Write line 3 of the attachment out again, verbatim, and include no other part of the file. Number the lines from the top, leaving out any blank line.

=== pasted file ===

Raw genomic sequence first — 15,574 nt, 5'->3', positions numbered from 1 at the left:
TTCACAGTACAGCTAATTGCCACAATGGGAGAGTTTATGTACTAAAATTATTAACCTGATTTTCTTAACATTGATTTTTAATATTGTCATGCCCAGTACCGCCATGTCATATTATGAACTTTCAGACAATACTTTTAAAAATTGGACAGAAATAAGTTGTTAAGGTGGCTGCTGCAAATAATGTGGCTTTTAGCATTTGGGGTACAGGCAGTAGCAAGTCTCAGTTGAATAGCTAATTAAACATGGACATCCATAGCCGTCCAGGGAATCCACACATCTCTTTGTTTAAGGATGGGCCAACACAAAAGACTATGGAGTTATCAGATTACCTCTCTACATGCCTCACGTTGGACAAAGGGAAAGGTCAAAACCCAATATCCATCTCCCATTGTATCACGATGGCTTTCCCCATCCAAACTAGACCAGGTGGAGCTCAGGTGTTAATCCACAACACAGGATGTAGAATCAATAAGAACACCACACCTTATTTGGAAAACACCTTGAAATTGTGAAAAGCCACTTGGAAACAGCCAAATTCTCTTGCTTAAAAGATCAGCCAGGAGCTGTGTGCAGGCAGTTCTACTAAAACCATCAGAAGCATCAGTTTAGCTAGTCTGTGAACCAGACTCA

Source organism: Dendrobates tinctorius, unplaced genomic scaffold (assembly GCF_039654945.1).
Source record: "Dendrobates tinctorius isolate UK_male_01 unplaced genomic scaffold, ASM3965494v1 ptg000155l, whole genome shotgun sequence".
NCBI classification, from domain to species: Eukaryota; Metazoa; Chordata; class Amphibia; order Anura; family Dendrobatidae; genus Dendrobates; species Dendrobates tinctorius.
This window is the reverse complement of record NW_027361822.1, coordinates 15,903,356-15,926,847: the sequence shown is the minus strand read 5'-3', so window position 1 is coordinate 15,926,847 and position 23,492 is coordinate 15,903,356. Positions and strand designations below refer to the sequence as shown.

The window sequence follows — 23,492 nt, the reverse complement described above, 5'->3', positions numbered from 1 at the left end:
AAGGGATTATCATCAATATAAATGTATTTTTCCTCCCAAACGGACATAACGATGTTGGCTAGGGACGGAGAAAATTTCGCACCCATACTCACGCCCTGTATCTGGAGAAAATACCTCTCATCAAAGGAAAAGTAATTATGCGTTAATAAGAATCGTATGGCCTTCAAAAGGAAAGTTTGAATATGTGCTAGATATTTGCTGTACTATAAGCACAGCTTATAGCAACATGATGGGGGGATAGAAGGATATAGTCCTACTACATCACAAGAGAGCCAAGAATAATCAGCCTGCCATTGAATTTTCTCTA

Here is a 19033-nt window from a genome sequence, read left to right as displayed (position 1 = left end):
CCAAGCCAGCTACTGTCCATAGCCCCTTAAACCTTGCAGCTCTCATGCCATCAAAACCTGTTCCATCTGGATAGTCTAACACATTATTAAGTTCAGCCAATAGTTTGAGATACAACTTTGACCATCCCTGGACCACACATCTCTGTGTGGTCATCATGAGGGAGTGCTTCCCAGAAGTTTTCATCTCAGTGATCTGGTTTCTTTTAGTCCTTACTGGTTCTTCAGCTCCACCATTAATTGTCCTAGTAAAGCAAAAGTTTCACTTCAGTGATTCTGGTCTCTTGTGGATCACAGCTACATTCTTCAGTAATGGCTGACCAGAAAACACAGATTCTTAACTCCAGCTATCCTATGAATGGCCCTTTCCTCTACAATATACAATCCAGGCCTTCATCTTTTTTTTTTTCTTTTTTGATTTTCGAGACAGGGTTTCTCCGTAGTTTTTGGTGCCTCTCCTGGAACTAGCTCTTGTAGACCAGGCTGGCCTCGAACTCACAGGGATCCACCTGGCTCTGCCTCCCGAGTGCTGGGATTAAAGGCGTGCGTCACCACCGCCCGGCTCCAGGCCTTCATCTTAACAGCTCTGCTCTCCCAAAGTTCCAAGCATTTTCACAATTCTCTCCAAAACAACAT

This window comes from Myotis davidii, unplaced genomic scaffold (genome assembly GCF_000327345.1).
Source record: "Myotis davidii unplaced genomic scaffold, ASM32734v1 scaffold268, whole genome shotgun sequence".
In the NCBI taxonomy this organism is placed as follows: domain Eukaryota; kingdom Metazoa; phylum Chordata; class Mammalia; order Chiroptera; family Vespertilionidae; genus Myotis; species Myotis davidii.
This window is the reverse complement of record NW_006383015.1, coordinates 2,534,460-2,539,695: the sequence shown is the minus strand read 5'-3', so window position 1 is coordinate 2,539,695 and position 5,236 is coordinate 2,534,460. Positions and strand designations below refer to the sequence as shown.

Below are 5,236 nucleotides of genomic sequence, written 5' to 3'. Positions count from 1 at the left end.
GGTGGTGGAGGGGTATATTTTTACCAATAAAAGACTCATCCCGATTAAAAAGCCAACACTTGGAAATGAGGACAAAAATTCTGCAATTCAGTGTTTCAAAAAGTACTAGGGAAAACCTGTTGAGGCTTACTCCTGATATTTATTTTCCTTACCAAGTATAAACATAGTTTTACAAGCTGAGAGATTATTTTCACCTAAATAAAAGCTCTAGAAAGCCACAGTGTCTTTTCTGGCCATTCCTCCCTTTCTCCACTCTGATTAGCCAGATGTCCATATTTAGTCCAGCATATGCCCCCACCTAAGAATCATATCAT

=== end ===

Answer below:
Source organism: Dendrobates tinctorius, unplaced genomic scaffold (assembly GCF_039654945.1).